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Hillsborough disaster: Greater Manchester Mayor speaks of 'frustration' after jury fails to reach verdict on manslaughter charge

  • 'No verdict' was found regarding David Duckenfield
  • Formrt chief superintendent was accused of gross negligence manslaughter
  • 96 Liverpool fans died in crush at Hillsborough stadium in 1989 during FA Cup semi-final

Greater Manchester Mayor Andy Burnham has said he shares the "frustration" of the families of Hillsborough victims following the trial of former chief superintendent David Duckenfield.

The forner chief superintendent was on trial at Preston Crown Court for the gross negligence manslaughter of 95 Liverpool fans (the 96th died a few years later and cannot be included by law in the trial) who died during a crush at Hillsborough stadium in Sheffield in 1989.

The jury could not reach a majority verdict and the Crown Prosecution Service (CPS) is seeking a retrial. Mr Duckenfield denies responsibility for the disaster.

In a joint statement with Steve Rotheram, Mayor of Liverpool, Andy Burnham said: “Today, we know the families will be feeling a mixture of frustration and vindication.
 
“We have been at their side over the years and seen the agony that the English judicial system has inflicted upon them.

“We welcome the decision of the Crown Prosecution Service to request a retrial so that the issues of culpability can finally be resolved.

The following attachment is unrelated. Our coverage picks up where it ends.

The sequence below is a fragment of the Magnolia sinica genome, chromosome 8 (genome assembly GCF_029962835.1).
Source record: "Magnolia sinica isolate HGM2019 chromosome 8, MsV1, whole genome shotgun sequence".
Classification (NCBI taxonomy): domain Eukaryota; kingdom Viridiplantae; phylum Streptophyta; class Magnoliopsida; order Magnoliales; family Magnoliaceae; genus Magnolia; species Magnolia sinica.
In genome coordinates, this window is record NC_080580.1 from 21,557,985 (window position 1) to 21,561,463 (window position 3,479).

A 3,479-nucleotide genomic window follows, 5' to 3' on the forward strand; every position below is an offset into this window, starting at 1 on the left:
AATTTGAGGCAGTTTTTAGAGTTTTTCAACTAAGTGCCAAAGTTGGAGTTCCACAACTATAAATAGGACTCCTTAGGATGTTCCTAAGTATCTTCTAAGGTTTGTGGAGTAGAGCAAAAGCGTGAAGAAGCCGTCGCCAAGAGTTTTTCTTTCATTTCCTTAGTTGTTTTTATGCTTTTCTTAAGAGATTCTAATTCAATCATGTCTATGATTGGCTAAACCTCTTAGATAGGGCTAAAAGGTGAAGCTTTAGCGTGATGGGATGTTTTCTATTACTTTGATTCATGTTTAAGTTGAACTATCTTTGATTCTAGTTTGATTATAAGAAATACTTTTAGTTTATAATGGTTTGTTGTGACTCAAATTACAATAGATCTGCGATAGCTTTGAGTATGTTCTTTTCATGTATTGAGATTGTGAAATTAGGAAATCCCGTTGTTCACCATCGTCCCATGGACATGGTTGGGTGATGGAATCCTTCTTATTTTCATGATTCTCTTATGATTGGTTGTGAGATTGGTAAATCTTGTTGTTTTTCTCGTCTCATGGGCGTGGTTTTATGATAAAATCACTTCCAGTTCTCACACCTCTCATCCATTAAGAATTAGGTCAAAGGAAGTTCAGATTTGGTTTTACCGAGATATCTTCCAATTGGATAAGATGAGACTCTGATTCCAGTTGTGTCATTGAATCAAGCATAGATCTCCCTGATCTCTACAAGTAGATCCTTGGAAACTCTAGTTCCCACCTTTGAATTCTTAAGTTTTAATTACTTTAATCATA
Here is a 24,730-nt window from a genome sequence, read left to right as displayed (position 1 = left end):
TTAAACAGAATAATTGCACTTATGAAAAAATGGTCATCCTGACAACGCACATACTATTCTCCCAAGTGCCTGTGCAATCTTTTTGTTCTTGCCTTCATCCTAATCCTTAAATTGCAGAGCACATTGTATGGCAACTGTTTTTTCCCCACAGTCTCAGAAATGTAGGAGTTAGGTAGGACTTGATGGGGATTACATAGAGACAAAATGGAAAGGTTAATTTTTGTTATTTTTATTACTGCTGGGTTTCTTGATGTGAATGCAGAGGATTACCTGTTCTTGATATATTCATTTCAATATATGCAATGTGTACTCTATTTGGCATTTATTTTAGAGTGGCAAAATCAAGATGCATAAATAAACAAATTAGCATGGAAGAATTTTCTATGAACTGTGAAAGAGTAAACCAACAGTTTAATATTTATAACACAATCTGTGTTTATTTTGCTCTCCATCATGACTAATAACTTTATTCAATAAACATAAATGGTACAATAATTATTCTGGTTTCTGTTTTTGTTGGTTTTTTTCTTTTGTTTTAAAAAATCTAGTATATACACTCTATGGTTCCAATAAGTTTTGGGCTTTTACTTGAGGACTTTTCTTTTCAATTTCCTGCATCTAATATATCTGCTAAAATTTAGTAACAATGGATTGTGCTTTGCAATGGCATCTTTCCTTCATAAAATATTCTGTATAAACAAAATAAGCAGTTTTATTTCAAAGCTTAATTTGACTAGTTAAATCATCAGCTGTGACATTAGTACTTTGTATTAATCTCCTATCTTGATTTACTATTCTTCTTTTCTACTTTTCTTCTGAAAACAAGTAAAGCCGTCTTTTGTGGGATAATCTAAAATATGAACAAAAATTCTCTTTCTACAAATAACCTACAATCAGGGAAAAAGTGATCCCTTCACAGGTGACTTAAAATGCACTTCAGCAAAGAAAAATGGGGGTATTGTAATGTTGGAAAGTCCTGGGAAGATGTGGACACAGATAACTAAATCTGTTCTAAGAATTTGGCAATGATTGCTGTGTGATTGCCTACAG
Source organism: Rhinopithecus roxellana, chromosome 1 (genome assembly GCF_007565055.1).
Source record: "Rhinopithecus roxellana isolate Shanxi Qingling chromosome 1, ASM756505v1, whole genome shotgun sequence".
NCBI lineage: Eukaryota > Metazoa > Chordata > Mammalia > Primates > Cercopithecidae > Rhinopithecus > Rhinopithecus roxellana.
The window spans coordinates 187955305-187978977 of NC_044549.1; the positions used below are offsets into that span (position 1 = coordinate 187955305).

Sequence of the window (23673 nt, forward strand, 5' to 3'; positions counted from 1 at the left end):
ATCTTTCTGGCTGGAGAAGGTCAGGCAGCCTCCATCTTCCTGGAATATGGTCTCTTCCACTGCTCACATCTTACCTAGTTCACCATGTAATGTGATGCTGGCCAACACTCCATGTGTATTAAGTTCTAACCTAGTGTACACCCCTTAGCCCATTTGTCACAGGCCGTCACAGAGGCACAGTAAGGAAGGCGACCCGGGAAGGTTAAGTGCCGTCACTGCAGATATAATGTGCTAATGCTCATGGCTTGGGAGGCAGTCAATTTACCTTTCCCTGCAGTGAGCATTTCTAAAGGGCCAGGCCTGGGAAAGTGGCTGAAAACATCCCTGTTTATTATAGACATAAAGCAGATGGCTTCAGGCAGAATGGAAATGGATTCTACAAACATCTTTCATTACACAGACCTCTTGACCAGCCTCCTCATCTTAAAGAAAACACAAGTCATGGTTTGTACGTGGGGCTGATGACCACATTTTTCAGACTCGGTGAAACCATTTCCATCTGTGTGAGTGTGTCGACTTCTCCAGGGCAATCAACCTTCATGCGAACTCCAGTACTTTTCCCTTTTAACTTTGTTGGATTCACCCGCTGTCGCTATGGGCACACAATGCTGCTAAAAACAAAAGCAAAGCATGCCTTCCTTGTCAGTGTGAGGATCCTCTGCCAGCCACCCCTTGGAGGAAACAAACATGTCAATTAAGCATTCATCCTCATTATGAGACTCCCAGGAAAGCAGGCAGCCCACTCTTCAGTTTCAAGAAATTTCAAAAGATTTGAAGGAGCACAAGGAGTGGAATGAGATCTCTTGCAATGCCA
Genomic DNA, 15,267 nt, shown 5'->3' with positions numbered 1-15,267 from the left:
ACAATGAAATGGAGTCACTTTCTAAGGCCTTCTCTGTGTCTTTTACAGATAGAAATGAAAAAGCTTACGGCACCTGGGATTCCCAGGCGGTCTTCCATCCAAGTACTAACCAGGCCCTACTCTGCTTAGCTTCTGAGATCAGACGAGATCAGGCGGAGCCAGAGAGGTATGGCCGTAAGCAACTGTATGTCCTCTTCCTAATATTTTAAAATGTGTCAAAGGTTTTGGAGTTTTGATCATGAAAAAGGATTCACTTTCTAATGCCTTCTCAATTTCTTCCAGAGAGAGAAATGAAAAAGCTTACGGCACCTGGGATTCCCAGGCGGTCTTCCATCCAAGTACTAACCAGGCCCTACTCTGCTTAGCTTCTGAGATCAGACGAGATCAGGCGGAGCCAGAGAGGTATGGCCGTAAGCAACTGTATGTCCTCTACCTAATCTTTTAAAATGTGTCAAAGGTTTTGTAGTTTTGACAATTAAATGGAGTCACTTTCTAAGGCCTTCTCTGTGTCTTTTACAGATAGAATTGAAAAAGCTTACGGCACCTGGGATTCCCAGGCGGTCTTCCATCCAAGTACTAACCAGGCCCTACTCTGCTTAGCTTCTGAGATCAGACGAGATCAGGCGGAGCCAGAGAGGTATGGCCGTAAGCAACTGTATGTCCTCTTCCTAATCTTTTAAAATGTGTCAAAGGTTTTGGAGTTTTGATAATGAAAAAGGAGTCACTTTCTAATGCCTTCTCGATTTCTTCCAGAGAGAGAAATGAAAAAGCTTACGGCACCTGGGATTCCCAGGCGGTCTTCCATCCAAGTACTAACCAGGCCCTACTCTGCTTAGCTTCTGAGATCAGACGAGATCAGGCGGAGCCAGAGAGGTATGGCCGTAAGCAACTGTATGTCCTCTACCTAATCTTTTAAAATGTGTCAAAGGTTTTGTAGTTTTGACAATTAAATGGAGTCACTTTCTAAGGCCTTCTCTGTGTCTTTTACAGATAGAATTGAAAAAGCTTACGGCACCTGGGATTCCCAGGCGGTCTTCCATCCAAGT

“Today is another difficult day for the families, survivors and the wider community on that long road to justice. We will continue to support them every step of the way and will never give up the fight for justice for the 96.”

Greater Manchester Mayor Andy Burnham
Greater Manchester Mayor Andy Burnham

Former Sheffield Wednesday club secretary Graham Mackrell was found guilty of a health and safety charge in relation to the disaster.

The fans were exonerated in 2012 from having caused any wrongdoing in the disaster, which had been controversially disseminated in The Sun by then-editor Kelvin MacKenzie.

The piece claimed the fans had been urinating on the police officers and beating people up who were trying to save the fans.

The piece caused widespread outrage and resulted in a city-wide boycott of the paper, meaning few newsagents in Liverpool sell it for fear of their businesses also being boycotted.

In 2017 both Liverpool and Everton football clusb  banned The Sun and its reporters from their grounds for racist remarks regarding their players, coverage of the Hillsborough disaster and the treatment of people from the city.

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